The following editorial is by Meagan Staffiere, a former NCTQ Fellow.
"Oh, you're from an ed school?"
Mind you, this question usually wasn't asked with hostility, but with surprise. Few of the many people I met in Washington this summer could understand why someone like me--that is, someone who had earned a traditional undergraduate degree in education--would want to come work for an education reform group.
I too was surprised but for different reasons. I thought the fact that I was an actual teacher would be a novelty. Instead, I encountered all sorts of people who had teaching experience. But I was still an exception. Most had gained that experience through Teach For America.
Few people in ed reform circles, it seemed, had ever come across a teacher who was a product of an undergraduate education school, even though that's how about 70 percent of all teachers enter the profession. I reflected quite a bit over the summer to figure out why people like me were a rarity in the policy world, while TFA alums were rampant.
Most teachers are drawn to the classroom for common reasons: we love being with children, we appreciate the value of education, and we want to have an impact on future generations. These values anchor us to the profession and could be a valid explanation for why so few of us leave the classroom to do a stint in Washington. Nevertheless, I came.
Why I came had little to do with being at an ed school, but a lot to do with the experiences I had while I was there. Those interests in turn were part of where I chose to teach--in an urban North Carolina school where more than 70 percent of the children are eligible for free and reduced-price lunch and 80 percent of them are minority. In short, my time in the university and in the classroom echoes the experience of a TFA alum much more than that of most ed school grads.
How did it end up that way, given that as I started my undergraduate training I began with no particular intention to seek less comfortable school surroundings than the ones I knew from the suburbs?
Like most undergraduate ed majors, I had blinders on, impervious to the dual system of education in the United States: one for poor kids and another for the rest of us. As a student, at first I had little interest in learning about anything other than gathering some useful tips that would make me a better teacher.
In the course of my formal preparation, there were attempts. We all had to take a course called "Social and Civic Contexts of Education." But faced with the requirement of an education theory or foundations class, we would whine and complain: "This is pointless, how will this help me in my classroom?" Understanding the predictive value of a kindergartner's vocabulary knowledge for his future didn't seem nearly as important as learning how to build that vocabulary.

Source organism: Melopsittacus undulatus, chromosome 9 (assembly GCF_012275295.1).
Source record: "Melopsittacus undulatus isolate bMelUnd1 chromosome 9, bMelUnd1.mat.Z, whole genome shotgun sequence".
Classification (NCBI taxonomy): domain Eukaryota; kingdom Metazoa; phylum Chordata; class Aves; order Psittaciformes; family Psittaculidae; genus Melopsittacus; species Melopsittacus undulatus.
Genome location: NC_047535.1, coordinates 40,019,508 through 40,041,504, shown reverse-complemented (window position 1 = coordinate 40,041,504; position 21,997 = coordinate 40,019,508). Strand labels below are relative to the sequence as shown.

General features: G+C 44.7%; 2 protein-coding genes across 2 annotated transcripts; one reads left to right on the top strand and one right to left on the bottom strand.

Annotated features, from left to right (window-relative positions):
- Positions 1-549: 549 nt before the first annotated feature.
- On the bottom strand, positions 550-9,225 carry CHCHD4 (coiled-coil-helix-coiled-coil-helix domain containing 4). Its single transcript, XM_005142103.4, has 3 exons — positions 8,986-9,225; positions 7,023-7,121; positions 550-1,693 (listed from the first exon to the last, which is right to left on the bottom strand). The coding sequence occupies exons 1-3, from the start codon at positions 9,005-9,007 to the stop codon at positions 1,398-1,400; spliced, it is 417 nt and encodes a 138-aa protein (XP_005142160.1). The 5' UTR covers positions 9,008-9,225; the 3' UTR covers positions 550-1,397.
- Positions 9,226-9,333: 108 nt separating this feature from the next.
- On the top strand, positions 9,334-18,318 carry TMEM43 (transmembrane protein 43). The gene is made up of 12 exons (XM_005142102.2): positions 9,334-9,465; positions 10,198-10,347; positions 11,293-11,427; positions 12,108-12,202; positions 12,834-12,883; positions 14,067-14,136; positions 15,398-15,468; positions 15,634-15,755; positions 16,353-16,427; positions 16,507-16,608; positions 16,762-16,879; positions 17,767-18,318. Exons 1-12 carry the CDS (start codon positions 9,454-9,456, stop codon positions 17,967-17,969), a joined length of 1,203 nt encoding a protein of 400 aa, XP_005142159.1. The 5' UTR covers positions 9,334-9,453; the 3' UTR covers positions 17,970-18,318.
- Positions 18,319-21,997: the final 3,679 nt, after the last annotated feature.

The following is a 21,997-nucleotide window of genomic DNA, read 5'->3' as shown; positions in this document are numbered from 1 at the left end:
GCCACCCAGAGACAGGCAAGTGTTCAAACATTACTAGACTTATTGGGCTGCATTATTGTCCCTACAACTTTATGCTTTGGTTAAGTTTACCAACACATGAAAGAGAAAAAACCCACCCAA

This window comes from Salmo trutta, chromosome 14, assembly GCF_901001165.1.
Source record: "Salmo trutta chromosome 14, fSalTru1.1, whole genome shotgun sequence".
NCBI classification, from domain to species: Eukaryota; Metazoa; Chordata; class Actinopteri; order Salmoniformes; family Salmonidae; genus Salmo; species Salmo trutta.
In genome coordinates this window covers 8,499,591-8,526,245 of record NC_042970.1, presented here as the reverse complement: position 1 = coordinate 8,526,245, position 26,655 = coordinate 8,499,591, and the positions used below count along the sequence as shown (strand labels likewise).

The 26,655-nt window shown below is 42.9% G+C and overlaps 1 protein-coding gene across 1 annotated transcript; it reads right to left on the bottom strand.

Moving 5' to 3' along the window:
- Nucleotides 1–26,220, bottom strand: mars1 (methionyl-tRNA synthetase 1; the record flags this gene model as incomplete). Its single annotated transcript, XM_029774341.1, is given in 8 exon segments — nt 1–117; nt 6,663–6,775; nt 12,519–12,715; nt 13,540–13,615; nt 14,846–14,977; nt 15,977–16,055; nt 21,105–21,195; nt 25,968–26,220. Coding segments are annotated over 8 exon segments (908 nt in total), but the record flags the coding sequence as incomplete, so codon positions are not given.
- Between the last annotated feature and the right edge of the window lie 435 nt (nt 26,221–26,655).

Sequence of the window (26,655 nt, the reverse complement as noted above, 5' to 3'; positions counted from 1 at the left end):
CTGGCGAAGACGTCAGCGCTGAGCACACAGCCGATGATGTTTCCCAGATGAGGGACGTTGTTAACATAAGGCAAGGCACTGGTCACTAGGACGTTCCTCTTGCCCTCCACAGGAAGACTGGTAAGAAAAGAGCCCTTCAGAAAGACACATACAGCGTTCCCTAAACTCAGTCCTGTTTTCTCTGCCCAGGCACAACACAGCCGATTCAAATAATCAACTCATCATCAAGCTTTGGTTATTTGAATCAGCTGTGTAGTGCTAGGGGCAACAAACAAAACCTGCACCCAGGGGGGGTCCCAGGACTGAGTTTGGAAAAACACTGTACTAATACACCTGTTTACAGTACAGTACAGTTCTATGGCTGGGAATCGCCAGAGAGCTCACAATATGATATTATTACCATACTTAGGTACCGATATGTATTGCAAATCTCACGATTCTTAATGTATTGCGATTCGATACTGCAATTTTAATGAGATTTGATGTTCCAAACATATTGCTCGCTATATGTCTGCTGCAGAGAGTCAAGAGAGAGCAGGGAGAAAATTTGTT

While most people can point to a teacher who changed their life, I can point to a photocopier. During my freshman year I got a work-study grant that assigned me to a clerical job in my school's graduate department in education policy studies. I started reading what I photocopied and asking questions. Before I knew it, I was sucked in, no longer pulled only by the tasks of lesson planning but by the important issues found in education research and policy. With encouragement from professors and doctoral students in the department, I organized a discussion series on the No Child Left Behind Act and focused my senior research project on policy study in teacher prep programs.
As I rebuilt my understanding of the education system with its inequities in mind, I questioned if my initial purposes for becoming a teacher still made sense. They did, but only with a new and much clearer focus--urban education.
For my first teaching job, I purposefully sought out a high-needs school. After reading books like Savage Inequalities and The Black-White Test Score Gap, it would have been almost impossible for me to go back to a white, middle class suburban school like the one I attended.
I now get what it is I almost didn't get as a student in an education school, but which TFA and programs like it provide so well from Day 1. By making their practical training always rest on a broader perspective, TFA gives their fledgling teachers an understanding of educational realities that push them across the boundaries of their own largely successful school experiences. Over two-thirds of TFA alumni stay in the field of education, and many in that group are having an impact outside of the classroom. There were four of them last summer in NCTQ's office alone.
Education schools, especially ones that draw well-prepared undergraduates, have an opportunity. Looking back, I was every bit as interested as any TFA corps member in having an impact and making the world a better place. Someone just needed to turn that key, and not by shielding me from harsh truths about how this country's schools deal with poverty and race. What future teachers need most isn't any single course, however policy-oriented. It is an all-around sociological awareness of the experiences of far too many children as they traverse the American educational system. That was what I nearly missed in my own formal education. Without it, I would not be teaching in a school where I truly make a difference or looking forward to a return to Washington, where in the policy vineyards I hope to positively affect even more lives.